Catholic Church Denounces Amnesty's Support of Limited Abortion Rights
Catholic leaders have denounced Amnesty International following the organization's adoption of a new policy in support of limited abortion rights. Founded in 1961 by Peter Benenson, a British Catholic convert, Amnesty had previously remained neutral on abortion. The new policy, which was a product of two years of deliberation and member input, supports abortion rights in cases of sexual violence or when a woman's life is in danger. Amnesty's new policy was motivated by the use of mass rape as a weapon of war as in Darfur and other conflicts.
Condemning the new policy, Michael Evans, a senior Catholic bishop in Britain and a 31-year member of Amnesty, "urged all Catholics to stop donating" to the group, reported BBC News. In a Vatican statement, Cardinal Renato Martino said that the Vatican would no longer provide funding for Amnesty, even though Amnesty's Deputy General Secretary Kate Gilmore stated that the group has "not accepted funds from the Vatican and [does] not accept funds from any state in support of [their] work against human rights violations." funny picturesfunny imagesfunny photosfunny animal picturesfunny dog picturesfunny cat picturesfunny gifs
In response to the statements by Catholic leaders, Gilmore further stated, "Our policy reflects our obligation of solidarity as a human rights movement with, for example, the rape survivor in Darfur who, because she is left pregnant as a result of the enemy, is further ostracized by her community. Ours is a movement dedicated to upholding human rights, not specific theologies. Our purpose invokes the law and the state, not God," the Independent reports.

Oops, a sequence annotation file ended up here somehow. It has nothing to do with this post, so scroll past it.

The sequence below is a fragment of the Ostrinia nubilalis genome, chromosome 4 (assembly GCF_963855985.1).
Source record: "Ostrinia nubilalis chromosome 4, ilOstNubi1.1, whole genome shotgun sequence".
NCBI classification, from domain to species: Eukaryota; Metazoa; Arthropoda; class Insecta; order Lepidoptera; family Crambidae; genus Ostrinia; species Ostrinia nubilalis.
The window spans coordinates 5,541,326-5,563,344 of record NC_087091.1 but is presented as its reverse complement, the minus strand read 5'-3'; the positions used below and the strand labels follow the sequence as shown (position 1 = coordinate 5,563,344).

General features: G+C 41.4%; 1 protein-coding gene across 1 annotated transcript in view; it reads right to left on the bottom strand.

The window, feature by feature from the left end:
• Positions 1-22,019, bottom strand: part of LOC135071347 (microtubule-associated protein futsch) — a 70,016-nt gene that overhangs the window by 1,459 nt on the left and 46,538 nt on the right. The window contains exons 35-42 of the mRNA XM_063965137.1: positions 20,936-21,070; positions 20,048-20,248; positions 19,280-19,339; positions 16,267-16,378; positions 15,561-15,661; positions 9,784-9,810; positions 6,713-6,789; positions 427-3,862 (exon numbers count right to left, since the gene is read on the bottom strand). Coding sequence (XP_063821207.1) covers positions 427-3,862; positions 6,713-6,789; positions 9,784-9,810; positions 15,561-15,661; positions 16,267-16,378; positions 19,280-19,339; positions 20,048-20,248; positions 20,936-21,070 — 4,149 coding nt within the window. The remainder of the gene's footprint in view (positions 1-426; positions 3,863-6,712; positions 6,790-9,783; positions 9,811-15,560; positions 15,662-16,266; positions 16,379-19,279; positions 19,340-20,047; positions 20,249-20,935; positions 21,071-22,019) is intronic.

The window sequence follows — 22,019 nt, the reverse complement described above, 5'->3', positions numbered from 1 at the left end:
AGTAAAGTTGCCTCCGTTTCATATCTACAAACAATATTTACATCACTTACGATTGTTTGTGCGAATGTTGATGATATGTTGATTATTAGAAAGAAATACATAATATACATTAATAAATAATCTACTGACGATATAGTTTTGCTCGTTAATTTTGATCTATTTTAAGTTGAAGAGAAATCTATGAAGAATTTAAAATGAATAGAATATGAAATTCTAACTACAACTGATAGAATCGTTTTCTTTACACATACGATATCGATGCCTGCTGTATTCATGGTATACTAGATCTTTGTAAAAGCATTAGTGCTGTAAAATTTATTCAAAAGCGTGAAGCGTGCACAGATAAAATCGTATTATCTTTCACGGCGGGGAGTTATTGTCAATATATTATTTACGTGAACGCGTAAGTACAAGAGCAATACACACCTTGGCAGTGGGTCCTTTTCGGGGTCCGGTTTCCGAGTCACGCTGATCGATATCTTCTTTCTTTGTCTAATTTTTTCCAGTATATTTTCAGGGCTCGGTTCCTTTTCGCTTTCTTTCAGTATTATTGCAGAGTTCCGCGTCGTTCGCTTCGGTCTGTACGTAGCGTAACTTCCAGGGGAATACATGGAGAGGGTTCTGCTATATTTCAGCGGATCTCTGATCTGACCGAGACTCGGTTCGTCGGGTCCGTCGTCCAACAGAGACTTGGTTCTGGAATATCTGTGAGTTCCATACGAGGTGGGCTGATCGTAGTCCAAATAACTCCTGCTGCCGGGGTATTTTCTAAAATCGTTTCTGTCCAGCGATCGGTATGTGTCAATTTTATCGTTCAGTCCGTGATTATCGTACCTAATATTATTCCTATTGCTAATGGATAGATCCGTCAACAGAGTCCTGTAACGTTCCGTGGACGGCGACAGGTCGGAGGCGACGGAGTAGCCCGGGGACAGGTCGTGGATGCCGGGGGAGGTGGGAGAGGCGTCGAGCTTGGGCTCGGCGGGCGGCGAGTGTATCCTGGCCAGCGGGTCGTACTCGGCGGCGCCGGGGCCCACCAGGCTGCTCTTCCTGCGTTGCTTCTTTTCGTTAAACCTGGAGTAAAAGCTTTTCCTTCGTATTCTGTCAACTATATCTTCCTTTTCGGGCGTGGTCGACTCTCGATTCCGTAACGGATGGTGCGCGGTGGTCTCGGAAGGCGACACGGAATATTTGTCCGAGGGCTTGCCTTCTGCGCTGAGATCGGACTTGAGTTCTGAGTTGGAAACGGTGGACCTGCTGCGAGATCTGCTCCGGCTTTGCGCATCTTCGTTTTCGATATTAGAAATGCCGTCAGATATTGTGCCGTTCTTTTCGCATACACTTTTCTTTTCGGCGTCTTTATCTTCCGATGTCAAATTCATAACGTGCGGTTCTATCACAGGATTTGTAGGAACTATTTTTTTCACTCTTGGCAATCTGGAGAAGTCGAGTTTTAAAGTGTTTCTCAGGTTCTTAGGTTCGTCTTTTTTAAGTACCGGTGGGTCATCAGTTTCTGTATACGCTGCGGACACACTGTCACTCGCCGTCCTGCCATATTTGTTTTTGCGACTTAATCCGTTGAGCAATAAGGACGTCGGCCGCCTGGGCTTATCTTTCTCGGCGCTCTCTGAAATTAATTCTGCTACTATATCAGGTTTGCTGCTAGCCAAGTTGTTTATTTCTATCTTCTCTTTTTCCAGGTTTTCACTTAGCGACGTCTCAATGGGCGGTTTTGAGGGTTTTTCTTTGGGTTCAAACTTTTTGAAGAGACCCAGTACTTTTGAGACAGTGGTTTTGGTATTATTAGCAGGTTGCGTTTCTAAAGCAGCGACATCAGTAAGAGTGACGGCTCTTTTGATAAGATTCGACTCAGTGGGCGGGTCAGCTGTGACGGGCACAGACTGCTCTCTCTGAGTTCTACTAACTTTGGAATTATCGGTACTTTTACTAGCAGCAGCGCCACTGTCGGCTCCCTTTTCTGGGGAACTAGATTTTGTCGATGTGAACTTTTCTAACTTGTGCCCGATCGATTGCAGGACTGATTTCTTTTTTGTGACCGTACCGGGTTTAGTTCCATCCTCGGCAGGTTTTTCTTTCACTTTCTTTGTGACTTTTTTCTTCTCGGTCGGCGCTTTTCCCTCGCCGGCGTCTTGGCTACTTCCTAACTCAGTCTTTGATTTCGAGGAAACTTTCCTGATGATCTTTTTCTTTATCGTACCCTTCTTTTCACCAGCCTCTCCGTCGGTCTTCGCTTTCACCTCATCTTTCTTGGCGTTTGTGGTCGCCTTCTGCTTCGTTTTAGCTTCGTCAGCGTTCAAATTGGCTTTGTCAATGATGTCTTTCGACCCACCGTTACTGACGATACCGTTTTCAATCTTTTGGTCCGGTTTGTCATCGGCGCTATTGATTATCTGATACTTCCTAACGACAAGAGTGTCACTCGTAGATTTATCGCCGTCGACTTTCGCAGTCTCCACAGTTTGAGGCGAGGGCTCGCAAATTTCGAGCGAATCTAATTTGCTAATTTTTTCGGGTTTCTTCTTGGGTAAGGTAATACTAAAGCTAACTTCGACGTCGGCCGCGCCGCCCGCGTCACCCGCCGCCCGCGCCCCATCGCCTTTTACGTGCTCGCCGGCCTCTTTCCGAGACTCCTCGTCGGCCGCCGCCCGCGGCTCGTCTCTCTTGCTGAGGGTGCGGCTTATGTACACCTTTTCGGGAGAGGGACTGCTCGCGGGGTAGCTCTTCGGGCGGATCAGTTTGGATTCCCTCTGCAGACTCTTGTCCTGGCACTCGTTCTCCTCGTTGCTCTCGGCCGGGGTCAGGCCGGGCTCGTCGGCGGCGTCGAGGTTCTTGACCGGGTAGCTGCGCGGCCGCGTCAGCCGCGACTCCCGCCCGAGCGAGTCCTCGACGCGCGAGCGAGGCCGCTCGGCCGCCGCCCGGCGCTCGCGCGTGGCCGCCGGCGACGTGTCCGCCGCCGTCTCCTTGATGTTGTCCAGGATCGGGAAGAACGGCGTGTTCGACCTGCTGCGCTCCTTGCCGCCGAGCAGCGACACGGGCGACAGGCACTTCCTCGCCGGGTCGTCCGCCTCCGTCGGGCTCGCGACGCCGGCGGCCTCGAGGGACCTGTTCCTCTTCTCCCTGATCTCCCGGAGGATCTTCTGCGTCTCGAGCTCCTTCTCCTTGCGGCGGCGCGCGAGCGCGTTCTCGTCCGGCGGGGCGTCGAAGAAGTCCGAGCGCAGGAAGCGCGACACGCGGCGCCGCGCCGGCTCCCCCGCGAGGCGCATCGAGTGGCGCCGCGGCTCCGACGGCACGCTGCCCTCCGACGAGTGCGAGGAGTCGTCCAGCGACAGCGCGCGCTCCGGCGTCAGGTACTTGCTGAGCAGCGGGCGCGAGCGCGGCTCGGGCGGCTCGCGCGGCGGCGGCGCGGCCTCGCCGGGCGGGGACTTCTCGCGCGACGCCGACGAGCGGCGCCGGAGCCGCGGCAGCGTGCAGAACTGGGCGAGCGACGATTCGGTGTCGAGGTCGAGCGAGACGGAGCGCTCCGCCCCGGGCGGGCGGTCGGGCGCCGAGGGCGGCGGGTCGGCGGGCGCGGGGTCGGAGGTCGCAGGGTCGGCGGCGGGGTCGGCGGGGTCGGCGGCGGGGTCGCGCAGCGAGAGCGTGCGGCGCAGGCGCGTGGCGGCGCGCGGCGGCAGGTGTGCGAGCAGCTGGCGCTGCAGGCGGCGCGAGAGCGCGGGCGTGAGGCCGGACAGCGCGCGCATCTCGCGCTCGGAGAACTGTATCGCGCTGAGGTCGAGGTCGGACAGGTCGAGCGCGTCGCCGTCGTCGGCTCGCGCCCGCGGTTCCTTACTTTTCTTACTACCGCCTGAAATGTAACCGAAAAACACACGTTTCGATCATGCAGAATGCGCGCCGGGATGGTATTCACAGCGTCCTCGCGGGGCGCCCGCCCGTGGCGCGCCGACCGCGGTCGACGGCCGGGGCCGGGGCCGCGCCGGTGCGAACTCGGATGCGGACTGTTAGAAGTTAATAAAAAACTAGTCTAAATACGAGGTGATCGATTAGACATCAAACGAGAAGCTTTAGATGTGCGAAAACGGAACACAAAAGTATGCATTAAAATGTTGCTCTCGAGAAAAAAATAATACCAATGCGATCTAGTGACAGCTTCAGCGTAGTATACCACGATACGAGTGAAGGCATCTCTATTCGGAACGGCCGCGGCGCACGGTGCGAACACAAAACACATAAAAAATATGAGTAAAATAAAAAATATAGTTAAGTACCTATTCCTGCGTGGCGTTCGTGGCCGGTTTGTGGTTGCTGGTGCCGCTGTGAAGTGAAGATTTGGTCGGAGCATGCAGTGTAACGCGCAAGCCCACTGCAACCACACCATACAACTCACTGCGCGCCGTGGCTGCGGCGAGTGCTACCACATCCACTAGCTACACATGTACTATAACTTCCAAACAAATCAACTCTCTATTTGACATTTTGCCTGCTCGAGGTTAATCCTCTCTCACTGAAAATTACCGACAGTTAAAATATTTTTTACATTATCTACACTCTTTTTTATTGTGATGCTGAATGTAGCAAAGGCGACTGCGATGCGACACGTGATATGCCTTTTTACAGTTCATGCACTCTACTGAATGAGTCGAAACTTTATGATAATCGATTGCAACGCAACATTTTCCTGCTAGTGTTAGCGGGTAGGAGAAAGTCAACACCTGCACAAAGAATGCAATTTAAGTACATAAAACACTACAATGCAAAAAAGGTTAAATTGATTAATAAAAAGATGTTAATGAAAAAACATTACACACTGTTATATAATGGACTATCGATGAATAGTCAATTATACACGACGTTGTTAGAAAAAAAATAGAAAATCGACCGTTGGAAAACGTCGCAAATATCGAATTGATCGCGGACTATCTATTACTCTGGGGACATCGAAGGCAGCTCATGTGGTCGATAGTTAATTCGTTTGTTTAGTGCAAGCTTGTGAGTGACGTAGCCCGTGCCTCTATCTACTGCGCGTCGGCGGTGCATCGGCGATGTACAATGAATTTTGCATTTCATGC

Media Resources: Reuters 8/21/07; The Independent 8/13/07; The Guardian (UK) 8/10/07; BBC News 6/24/07; Feminist Daily Newswire 5/11/07, 3/29/07
8/28/2015 Alaska Court Protects Abortion Access for Low-Income Women - The Alaska Superior Court struck down a state law yesterday that would have severely limited abortion access for low-income women in Alaska.
The state's Superior Court also struck down a Department of Health and Social Services regulation that placed narrow specifications on Medicaid coverage for abortions, requiring that Medicaid-funded abortions be determined by a physician to be "medically necessary." Last year, the Center for Reproductive Rights, the American Civil Liberties Union, and Planned Parenthood sued on behalf of the Planned Parenthood of the Great Northwest, claiming that the narrow definition of "medically necessary" arbitrarily established conditions designed to restrict the ability of low-income women to access abortion services.
The law was temporarily blocked last July by an Alaskan state court judge.
Superior Court Judge John Suddock ordered yesterday that the state be blocked from implementing this regulation, ruling that it placed an undue burden on low-income women seeking abortion services in Alaska.
"By providing health care to all poor Alaskans except women who need abortions, the challenged regulation violates the state constitutional guarantee of 'equal rights, opportunities, and protection under the law'," the ruling read.
"We applaud the superior court for striing down these cruel restrictions on women's health and rights that violate the Alaska Constitution," said Chris Charbonneau, CEO of Planned Parenthood of the Great Northwest and the Hawaiian Islands. . . .
8/26/2015 Saudi Women Prepare to Vote for the First Time - The fight for gender equality is making slow but notable progress in Saudi Arabia, where women will be allowed to vote for the first time in upcoming December elections.
This shift in Saudi law came in 2011, when a royal decree announced that women would be allowed to vote and run in local elections beginning in December of 2015. . . .